I like the look of the Jotuls and the F100 is the right size for the room (it's the one in the floorplan). But the PE Alderlea series also looks good, they're made local to me, and I've seen lots of good comments on the forum about them, especially the T5. The cooktop feature is also a bonus. I'm just worried about them being too big for the small house. Is it really true that you can just build small fires in big stoves, or will that just lead to low-temp burning all of the time that gunks up my chimney and blackens the glass?

    All comments welcome!

    1st floor.jpg
    Attic.jpg



    IMG_0545.JPG Living room is on the left in this photo.
    IMG_1001.JPG Living room is furthest away in this photo.

    Helpful Sponsor Ads!





  2. ArsenalDon

    ArsenalDon Minister of Fire

    Joined:
    Dec 16, 2012
    Messages:
    744
    Loc:
    Meadow Valley, CA
    Seriously check out the Quadrafire Isle Royale...it is gorgeous like a Jotul cast iron and it is simple to use. We heat a 3000 sq ft house with it. Install ceiling fans...this makes a huge, huge difference.
  3. begreen

    begreen Mooderator Staff Member

    Joined:
    Nov 18, 2005
    Messages:
    44,639
    Loc:
    South Puget Sound, WA
    The Isle Royale would be overkill for this small area. I would get an inexpensive stove in the 2 cu ft range instead like a Osburn 2000, Napoleon 1450, Pacific Energy True North TN19, Englander 13NC, etc.
    etiger2007 likes this.
  4. Sooty_Steve

    Sooty_Steve New Member

    Joined:
    Dec 7, 2012
    Messages:
    12
    Loc:
    Ontario,Canada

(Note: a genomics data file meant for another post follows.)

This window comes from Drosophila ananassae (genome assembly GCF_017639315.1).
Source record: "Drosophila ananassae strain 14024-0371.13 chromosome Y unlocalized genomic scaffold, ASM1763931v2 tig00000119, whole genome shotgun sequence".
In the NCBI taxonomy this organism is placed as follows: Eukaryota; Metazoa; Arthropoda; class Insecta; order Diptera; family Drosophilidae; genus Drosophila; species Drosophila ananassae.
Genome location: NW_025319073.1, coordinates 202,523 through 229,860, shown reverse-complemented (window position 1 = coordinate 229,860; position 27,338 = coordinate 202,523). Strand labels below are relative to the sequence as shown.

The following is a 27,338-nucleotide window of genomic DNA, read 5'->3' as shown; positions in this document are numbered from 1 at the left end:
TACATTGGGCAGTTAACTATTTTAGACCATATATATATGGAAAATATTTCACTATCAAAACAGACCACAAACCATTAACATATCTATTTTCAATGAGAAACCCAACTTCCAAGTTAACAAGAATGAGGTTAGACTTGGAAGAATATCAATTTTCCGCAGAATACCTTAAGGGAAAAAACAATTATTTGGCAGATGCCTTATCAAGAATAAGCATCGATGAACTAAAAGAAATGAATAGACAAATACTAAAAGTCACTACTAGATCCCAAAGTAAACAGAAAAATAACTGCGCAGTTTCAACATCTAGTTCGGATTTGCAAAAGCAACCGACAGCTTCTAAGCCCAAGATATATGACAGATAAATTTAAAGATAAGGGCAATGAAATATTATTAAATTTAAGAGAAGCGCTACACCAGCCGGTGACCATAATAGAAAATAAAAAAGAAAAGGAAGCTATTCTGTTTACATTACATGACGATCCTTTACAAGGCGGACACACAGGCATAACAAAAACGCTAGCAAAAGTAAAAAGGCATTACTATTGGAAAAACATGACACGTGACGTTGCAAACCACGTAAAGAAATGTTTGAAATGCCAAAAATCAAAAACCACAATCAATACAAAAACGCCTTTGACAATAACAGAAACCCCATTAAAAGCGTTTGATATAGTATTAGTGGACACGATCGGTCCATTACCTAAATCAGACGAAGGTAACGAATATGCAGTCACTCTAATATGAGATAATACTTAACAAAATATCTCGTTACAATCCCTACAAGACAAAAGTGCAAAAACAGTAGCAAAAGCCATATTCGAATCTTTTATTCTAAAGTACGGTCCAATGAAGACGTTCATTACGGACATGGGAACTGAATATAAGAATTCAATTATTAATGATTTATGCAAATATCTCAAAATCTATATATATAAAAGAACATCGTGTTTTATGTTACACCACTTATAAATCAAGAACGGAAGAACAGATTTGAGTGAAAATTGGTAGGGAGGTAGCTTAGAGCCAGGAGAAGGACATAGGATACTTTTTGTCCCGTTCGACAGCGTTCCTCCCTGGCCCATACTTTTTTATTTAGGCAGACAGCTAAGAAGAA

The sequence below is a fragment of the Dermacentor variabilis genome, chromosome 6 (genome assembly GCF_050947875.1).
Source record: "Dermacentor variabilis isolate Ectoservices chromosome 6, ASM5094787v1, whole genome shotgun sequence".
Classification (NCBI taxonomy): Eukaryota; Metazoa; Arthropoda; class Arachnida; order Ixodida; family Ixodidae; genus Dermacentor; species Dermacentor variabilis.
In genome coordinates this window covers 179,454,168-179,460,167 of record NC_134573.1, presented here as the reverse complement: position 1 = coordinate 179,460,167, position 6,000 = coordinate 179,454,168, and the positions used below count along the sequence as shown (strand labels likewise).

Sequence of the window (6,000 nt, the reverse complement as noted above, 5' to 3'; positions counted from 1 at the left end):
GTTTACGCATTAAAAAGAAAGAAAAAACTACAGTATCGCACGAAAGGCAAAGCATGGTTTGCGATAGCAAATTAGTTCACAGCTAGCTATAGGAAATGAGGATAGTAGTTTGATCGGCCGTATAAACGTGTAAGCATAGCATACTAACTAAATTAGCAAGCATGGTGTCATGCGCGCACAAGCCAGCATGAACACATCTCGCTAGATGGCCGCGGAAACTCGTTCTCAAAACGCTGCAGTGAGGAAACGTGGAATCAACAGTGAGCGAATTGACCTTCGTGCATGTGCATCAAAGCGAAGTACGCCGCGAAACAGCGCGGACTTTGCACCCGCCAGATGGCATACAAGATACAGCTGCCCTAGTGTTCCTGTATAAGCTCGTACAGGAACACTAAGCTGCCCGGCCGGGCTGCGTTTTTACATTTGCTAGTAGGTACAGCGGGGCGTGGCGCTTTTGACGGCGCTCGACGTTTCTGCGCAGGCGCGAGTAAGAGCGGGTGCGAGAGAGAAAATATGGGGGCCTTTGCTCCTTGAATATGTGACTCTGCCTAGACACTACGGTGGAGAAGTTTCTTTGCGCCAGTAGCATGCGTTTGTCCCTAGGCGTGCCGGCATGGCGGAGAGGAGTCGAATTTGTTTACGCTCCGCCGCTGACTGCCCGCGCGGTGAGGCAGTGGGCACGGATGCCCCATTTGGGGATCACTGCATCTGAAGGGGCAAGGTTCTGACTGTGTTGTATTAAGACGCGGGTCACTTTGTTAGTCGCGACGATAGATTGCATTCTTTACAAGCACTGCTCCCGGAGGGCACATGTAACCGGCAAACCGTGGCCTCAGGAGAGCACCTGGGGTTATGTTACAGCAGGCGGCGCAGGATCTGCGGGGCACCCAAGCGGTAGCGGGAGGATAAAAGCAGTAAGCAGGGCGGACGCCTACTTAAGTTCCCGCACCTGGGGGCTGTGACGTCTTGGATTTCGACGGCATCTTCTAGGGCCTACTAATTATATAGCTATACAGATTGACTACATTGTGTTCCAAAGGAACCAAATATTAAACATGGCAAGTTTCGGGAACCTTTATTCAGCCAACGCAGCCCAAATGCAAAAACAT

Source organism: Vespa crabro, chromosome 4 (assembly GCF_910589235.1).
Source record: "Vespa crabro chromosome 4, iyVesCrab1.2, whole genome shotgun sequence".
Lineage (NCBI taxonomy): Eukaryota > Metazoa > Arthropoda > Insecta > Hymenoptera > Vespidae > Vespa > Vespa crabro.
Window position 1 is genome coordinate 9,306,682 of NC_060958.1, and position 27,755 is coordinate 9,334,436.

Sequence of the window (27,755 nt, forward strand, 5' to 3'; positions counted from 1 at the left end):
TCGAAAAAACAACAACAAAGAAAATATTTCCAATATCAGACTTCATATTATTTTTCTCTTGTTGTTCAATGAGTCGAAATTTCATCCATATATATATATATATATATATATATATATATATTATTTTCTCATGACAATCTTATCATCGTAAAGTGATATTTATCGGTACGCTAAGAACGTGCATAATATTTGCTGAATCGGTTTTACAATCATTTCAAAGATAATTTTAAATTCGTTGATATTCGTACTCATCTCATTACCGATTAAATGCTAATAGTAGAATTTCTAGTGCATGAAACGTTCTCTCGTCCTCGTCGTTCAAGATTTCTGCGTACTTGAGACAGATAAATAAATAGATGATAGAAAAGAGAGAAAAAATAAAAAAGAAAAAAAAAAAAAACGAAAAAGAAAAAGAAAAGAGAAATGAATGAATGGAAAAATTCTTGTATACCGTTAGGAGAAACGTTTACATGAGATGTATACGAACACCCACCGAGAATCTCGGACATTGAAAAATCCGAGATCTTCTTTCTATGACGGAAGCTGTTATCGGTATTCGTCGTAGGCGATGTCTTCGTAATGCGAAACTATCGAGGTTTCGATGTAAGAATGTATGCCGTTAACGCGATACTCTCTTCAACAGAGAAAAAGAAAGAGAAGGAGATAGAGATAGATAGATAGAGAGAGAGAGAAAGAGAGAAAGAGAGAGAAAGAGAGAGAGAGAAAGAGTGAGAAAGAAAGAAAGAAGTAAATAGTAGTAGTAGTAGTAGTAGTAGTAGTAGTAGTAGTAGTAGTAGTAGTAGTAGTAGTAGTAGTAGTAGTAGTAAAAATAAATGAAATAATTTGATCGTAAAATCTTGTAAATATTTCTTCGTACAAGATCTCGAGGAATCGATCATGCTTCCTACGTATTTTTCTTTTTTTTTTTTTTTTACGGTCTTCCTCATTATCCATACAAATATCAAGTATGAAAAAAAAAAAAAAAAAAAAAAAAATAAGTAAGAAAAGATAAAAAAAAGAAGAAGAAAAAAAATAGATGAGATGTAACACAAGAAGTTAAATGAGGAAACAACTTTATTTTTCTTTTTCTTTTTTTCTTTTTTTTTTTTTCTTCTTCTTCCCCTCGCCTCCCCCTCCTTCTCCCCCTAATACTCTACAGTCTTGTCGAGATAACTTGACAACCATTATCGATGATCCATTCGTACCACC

Hi, have you looked at the Harman Oakleaf? Burn time of 16 hours.
  5. Cynnergy

    Cynnergy Member

    Joined:
    Oct 15, 2012
    Messages:
    216
    Loc:
    Coast, BC
    Thanks for the replies!

    BeGreen - you don't think that 2 cu ft would be too much stove for the size of the house? I guess I can always open doors and windows.

    Sooty Steve - do you actually get 16 hours of burn time out of the Oakleaf? That seems a lot for a 1.75 cu ft firebox. It looks nice but I thought I've read reviews where the build quality isn't so good. What do you think of yours?
  6. eclecticcottage

    eclecticcottage Minister of Fire

    Joined:
    Dec 7, 2011
    Messages:
    1,689
    Loc:
    WNY
    Oh it's cute!! Are you right on the water?

    We heat a smaller cottage with a stove meant for a bit more space. The trick to the bigger stove is, during "shoulder season", you load it with fewer, smaller splits, preferably of a faster burning wood type. Then during the colder spells, you run it full on to help compensate for the leaks and lack of insulation. You can see our stove and Cottage specs in my sig. So yes, you really can burn a smaller fire. We'll load maybe 2-3 smaller splits of box elder and let it burn do almost out, then reload with two smaller splits, etc. OR if it's really marginally warm, we'll let it burn out and relight it when needed. We don't get black glass problems, you just need to control your air right.
  7. begreen

    begreen Mooderator Staff Member

    Joined:
    Nov 18, 2005
    Messages:
    44,639
    Loc:
    South Puget Sound, WA
    No, I think 2 cu ft will be ok. You don't have to run a full load of wood. When the cabin is cold you will appreciate the extra capacity for bringing the cold cabin up to temperature. And it will provide longer burn time.
    eclecticcottage likes this.
  8. eclecticcottage